Despite a raft of unknowable factors, CM companies are embracing new opportunities to understand and connect with consumers.
How do health leaders view their business risks through a political lens? Under a Biden administration, health leaders say their top risks would be tax policy changes (72%, compared with 62% for all industries) and healthcare reform (67%, compared with 33% for all industries). Under a second Trump term, the top business risks would be healthcare reform (60%, compared with 20% for all industries) and pandemic response (44%, compared with 35% for all industries).
One surprising gap between the two candidates: Health leaders’ views toward foreign policy and relations with China. Five percent and 14% of health leaders were concerned about these risks (foreign policy and US-China relations, respectively) under a Biden administration. But these percentages increased to 19% and 21%, respectively, under a second term for the Trump administration. Why the interest from the health industry in foreign policy? The US health ecosystem relies on a long global supply chain for drugs, medical supplies and devices along with a steady stream of doctors, nurses and researchers from overseas.
There are some business strategies that transcend the election. Regardless of who wins the White House, health leaders say they expect to go big on acquisitions. Eighty-four percent of health leaders told PwC they plan to pursue an acquisition over the next 12 months no matter who wins the election. Seven months into the pandemic, health companies may be looking for ways to cut costs, shore up market share and transform operations for more digital and virtual care delivery. One way to do this is to consolidate and acquire technology that can’t easily be built organically.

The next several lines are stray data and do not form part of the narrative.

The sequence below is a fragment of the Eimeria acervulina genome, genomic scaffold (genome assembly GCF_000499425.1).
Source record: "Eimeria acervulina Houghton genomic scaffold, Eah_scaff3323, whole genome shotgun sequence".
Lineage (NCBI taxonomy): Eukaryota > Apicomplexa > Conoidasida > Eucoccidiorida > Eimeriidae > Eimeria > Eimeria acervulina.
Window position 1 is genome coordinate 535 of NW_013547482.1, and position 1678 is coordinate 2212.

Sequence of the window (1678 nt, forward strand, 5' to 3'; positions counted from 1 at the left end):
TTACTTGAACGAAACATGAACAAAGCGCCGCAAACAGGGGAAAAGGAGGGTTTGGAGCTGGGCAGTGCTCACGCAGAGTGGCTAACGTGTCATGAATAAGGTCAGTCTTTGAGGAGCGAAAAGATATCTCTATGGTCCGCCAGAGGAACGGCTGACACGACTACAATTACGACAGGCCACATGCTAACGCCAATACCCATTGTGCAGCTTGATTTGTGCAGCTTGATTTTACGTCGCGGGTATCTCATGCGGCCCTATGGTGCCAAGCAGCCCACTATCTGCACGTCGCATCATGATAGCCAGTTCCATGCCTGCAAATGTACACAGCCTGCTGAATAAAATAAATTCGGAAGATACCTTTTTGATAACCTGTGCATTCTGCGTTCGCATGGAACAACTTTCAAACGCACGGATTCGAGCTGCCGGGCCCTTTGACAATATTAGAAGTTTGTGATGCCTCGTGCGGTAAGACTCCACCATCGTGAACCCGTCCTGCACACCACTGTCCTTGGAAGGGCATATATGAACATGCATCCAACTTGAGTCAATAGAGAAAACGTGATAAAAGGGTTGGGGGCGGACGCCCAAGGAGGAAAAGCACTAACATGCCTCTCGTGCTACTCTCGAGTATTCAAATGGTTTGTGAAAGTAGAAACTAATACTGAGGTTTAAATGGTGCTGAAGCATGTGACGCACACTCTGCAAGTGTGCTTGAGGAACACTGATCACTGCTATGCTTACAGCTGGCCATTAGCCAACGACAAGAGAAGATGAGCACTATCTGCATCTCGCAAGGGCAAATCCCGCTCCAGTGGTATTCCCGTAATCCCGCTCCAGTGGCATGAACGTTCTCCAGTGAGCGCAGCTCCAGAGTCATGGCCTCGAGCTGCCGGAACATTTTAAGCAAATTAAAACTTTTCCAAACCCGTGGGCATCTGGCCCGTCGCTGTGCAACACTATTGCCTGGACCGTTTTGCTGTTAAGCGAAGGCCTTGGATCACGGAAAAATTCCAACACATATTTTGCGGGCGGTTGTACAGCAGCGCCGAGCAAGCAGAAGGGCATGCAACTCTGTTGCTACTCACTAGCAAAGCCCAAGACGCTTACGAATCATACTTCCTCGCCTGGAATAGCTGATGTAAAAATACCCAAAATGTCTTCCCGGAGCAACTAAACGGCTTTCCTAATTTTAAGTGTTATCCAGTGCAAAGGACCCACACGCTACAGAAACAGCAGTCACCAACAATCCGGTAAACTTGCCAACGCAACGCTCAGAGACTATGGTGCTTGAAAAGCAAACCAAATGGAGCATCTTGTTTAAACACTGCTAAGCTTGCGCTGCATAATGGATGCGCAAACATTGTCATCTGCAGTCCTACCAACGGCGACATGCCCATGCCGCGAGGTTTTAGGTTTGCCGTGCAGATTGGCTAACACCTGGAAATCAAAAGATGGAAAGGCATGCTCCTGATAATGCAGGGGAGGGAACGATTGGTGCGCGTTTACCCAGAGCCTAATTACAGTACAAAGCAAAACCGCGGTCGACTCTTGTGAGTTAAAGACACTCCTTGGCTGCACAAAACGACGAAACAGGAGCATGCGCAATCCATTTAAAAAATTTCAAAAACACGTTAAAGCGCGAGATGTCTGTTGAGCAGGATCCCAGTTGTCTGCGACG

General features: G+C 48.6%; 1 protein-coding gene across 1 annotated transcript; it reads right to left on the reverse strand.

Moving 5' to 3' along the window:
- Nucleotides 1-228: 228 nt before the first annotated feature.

Big investments in digital initiatives are planned for the next 12 months, according to the health leaders polled by PwC. In many cases, these investments will outpace other parts of the larger economy. Health leaders say their top priorities for digital transformation will be using automation technologies across the business (51%), optimizing data analytics (44%), and transforming product and service development and delivery (42%).
While energy companies work through the havoc wreaked by oil price volatility and power companies face slackened industrial and commercial demand for power, industry executives are also eyeing further risks. About one-third of industry executives believe that changes to policies on sustainability and energy would introduce risks under both a second Trump term or a new Biden administration.
With recessionary pressure, it’s clear that digitization, automation and alternative back office arrangements are going to be the name of the game for the near future for energy and power companies. Nearly one-third (32%) of respondents say plans are in place to digitally upskill their workforce, compared to 21% of respondents across industries. Nearly half (45%) plan to optimize their approach to data analytics across the business, and (42%) plan to increase their use of managed service or other third-party providers. Meanwhile, 66% of energy and power companies expect regulator scrutiny surrounding deals to persist, regardless of the November presidential outcome.